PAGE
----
Like most health services around the world, the NHS is experiencing some very particular challenges: a growing and ageing population and, while the NHS strives to care for more people, it faces budget pressures and calls for efficiency.
Though there is no single silver bullet that could salve all these pressures, technology and digital transformation - when applied correctly - are proving themselves to be a means of helping health and social care bodies.
From booking hospital appointments online, to predicting illness through analysing huge collections of patient data with AI; digital tools and technologies are enabling efficiency and saving lives. Outside health and care, citizens’ relationships with digital technology is changing. People now expect products and services to be available when they need them. As young people become economically independent and active, the pressure on organisations to be just a tap or click away will only grow.
To meet these expectations, organisations of all sizes and types are embarking on digital transformation programmes. These go beyond buying new hardware and writing new software – they’re questioning and redesigning their cultures, processes, objectives and working practices too. Within a health and social care setting, the combination of all these factors – cost saving, speed, availability of technology and the need to transform safely – are the concern of informaticians. As a profession, health informatics offers a huge and exciting array of jobs and roles.
What is a health informatician?
A health informatician is someone who helps patients, staff and citizens through the use of technology. People who work in health informatics develop, manage and maintain IT systems. They might also be responsible for departmental and patient data.
Whatever their role, all these people have one common goal: benefiting the staff within health institutions and, in turn, the patient.
Informatics includes several branches of professionals including:
- clinical and biomedical.
The Federation for Informatics Professionals (FEDIP) is the only public register for all UK informatics professionals who are dedicated to delivering better health and care through advanced use of technology. The goal of informatics as a profession and FEDIP as a professional body is to ensure the best and safest patient outcomes.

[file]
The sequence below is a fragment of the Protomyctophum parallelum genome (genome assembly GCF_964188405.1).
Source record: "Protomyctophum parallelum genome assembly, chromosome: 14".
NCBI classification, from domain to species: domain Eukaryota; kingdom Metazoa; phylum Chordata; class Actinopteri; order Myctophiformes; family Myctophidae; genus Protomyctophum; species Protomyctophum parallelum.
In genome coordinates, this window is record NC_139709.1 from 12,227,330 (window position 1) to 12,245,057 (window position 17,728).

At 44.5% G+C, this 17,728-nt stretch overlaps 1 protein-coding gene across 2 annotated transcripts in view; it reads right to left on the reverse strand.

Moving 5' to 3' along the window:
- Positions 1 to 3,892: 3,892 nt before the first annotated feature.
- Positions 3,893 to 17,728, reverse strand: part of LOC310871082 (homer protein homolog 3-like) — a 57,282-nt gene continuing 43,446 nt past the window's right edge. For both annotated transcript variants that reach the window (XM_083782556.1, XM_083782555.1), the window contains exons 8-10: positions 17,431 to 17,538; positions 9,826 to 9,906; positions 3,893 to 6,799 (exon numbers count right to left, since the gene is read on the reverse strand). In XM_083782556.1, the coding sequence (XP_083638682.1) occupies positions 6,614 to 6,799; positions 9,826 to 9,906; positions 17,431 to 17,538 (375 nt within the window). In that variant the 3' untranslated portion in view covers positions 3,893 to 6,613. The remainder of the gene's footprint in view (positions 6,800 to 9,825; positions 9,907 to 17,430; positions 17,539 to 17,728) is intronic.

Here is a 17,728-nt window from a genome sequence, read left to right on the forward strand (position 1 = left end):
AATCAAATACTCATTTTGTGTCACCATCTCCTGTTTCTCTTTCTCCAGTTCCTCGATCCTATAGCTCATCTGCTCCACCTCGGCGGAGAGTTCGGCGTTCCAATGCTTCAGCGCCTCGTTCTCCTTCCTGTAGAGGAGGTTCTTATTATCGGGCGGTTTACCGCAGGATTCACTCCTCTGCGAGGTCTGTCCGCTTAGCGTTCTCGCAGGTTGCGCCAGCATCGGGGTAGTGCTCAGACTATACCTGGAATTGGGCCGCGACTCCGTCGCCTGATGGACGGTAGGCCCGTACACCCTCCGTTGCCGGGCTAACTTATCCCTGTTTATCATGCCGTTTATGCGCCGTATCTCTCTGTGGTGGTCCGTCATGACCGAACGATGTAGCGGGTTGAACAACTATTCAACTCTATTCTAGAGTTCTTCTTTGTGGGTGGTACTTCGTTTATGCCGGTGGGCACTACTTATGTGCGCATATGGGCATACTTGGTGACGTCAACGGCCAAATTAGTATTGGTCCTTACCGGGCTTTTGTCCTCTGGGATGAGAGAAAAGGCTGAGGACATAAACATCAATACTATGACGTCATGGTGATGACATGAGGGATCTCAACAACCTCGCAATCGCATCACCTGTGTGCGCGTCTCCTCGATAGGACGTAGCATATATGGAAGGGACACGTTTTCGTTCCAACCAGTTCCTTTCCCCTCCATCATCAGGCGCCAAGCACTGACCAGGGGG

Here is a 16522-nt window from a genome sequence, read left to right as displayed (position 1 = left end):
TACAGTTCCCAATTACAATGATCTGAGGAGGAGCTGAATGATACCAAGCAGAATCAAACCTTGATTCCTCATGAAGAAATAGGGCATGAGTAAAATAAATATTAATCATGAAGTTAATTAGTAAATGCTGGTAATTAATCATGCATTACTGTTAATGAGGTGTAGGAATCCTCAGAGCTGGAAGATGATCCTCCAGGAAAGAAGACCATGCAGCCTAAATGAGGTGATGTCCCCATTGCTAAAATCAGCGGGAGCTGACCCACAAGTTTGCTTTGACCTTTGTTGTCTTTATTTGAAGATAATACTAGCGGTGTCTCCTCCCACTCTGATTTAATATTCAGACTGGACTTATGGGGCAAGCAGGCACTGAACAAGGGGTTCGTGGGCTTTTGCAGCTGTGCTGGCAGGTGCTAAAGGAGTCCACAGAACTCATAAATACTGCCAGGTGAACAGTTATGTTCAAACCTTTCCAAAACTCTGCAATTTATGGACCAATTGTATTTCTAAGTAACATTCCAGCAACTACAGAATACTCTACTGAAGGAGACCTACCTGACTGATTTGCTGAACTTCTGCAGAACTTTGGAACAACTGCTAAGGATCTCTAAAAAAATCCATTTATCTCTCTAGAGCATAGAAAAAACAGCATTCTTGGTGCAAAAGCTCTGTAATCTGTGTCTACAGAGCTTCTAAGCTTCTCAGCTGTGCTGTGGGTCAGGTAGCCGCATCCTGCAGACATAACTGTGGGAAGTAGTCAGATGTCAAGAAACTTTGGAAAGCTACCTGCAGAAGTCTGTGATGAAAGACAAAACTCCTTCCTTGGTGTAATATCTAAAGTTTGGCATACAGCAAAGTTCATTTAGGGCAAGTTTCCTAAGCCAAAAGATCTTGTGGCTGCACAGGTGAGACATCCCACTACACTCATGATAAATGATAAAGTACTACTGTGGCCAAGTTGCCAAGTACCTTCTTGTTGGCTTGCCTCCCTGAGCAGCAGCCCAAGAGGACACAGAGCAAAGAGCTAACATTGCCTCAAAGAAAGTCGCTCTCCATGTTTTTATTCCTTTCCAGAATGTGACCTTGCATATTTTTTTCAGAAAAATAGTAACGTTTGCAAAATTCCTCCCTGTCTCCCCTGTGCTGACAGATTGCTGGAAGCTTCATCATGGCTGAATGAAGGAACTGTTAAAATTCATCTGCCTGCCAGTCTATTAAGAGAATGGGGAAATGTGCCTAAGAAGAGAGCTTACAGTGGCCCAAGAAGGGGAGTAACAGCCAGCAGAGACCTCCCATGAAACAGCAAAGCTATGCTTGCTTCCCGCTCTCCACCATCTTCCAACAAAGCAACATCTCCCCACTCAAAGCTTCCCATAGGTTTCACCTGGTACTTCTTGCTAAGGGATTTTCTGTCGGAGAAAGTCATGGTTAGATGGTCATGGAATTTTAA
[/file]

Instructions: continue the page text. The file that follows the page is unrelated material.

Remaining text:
What do health informaticians do?
The role of a health informatician is broad. It sits at the point where innovation, implementation and application all meet.
Health informaticians assess communication systems linked to patient information and continuously improve and develop the healthcare experience. This strengthens external relationships and trust between the patient and the service provider.
All health informaticians use their patient care skills alongside their understanding of informatics to implement the following within their practices:
- Refining clinical processes.
- Developing and implementing clinical information and support systems.
- Leading transformation programmes to ensure the whole practice of health informatics sustains a smooth health process for employees and patients.
Technology and information
Health informatics is a combination of technology and information. Accurate information allows decisions to be made and technology allows the decision to be implemented. The outcome of these decisions is, of course, an improved environment for practitioners and better outcomes for patients.
What is the Federation for Informatics Professionals - FEDIP?
Across health and social care, the Federation for Informatics Professionals (FEDIP) brings individuals and organisations together to unlock potential in the informatics community. By joining the UK register, informatics practitioners can signal their commitment to professional standards and ensure that IT in health and social care is used for the benefit of everyone.